They will come, believe me. Just wait for the rumors to spring anew.
Australian, Malaysian and Chinese officials have called off the search for a Boeing 777 jetliner that disappeared in March 2014. The best technology in the world — including what was provided by the United States — has been unable to find the missing Malaysian Air Flight 370 that took off from Kuala Lumpur en route to Beijing.
Then, in a flash, it went poof! Gone. With barely a trace. They’ve pulled bits and pieces of the plane from the ocean and identified them as likely belonging to the missing 777.
Meanwhile, the family members and loved ones of more than 200 passengers and crew members are left to wonder — perhaps for the rest of their lives — about whether the souls lost on that plane might still be alive, somewhere.
As someone with a bit of knowledge about these things, I can tell you that absent the recovery of human remains or spotting the wreckage of the huge jet somewhere in the Indian Ocean, the grieving survivors are going to cling to the thinnest reed possible about those who vanished with the aircraft.
My father was involved in a boat crash in September 1980. The Canadian police didn’t find him for eight days. The period between learning of the accident and the recovery of his remains were eight of the longest days of my life. Your head tells you there’s no hope; your heart, though, pleads for a different outcome. That’s what my head and heart did for that period of time.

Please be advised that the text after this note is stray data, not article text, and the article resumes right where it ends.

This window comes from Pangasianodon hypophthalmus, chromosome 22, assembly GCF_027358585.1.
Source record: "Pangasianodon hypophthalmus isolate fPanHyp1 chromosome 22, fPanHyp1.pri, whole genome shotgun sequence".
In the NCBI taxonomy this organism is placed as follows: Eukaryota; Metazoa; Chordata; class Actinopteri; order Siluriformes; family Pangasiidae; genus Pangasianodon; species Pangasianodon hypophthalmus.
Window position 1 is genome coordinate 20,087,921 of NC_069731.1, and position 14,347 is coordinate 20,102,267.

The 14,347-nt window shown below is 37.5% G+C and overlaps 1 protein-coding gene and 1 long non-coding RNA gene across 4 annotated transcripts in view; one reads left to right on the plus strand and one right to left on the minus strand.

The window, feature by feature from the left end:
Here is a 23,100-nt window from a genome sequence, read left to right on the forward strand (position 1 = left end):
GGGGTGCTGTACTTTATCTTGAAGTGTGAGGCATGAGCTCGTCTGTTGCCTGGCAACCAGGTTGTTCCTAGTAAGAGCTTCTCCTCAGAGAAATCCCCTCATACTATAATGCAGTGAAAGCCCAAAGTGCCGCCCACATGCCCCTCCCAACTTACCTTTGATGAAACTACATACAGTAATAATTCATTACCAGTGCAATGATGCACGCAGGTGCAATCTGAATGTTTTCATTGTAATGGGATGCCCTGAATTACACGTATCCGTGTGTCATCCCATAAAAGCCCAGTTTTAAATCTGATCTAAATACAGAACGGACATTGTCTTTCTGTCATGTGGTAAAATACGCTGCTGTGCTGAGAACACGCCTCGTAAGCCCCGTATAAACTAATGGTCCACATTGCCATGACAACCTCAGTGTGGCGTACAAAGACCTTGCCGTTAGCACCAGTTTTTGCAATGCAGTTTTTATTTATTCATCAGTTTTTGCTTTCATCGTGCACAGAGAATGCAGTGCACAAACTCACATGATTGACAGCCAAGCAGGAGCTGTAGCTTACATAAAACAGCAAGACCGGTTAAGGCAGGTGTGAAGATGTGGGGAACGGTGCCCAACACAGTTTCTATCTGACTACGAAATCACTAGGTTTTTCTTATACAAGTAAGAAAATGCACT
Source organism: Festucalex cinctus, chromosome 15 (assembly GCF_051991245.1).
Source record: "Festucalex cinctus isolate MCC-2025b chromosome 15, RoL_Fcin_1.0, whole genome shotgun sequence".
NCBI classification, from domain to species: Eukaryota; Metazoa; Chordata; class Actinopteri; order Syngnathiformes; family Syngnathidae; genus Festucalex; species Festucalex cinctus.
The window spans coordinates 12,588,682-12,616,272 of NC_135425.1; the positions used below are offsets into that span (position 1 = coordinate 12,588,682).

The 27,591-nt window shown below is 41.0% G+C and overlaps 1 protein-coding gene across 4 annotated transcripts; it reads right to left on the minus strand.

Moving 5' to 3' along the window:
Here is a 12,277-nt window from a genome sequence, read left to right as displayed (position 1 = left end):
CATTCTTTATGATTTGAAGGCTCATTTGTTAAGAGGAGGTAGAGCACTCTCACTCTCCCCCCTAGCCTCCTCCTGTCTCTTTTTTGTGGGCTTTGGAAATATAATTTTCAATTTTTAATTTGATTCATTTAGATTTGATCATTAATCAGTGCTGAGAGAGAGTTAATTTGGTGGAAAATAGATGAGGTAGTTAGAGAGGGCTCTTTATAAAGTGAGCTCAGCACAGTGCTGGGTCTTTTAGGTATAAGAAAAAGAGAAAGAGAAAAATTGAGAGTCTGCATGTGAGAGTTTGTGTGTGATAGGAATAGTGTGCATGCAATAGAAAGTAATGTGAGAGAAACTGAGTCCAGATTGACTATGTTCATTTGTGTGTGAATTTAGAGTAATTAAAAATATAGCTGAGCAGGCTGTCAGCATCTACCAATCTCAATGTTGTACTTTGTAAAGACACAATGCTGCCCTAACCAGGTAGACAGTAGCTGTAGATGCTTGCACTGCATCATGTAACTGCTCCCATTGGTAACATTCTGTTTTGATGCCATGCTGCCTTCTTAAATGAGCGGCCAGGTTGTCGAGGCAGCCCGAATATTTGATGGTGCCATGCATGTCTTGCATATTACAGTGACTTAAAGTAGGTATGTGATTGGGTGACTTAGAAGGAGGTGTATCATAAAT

I guarantee you that the loved ones who have waited for some confirmation of the fate of those on board MH 370 have endured the same kind of agony.
What’s more, they now will have to endure the crackpot theories from those with too much time on their hands about what happened to that jetliner. We’ve heard our share of those nutty notions already. Be assured there will be many more of them to come for the entire time the plane’s fate remains a mystery.
My heart breaks for those loved ones today.
One thought on “MH 370 search ends; now, wait for the gossip”
To call off the search is a kindness – at least for the more emotionally healthy of the grievers. Finding those bits and pieces should have settled it long ago. I’m glad your uncertainty lasted only eight days. 800 days is another thing altogether especially in two miles of water and thousands of square miles.
At my work we had a colleague who disappeared – truck abandoned. A two-week search ensued but came up empty.
(I grimly stated, and none of us believed, that I hoped he was sipping pina coladas somewhere in South America)
Odds are his remains fed the wildlife just as I would do with my own – necessarily a covert action since the State of Alaska takes an illegitimate “interest” in underwriting the undertakers.
My second choice is much the same as the those 200 and Bin Laden’s burial – without the waste of a 777 and without the ceremony for the murdering barbarian.
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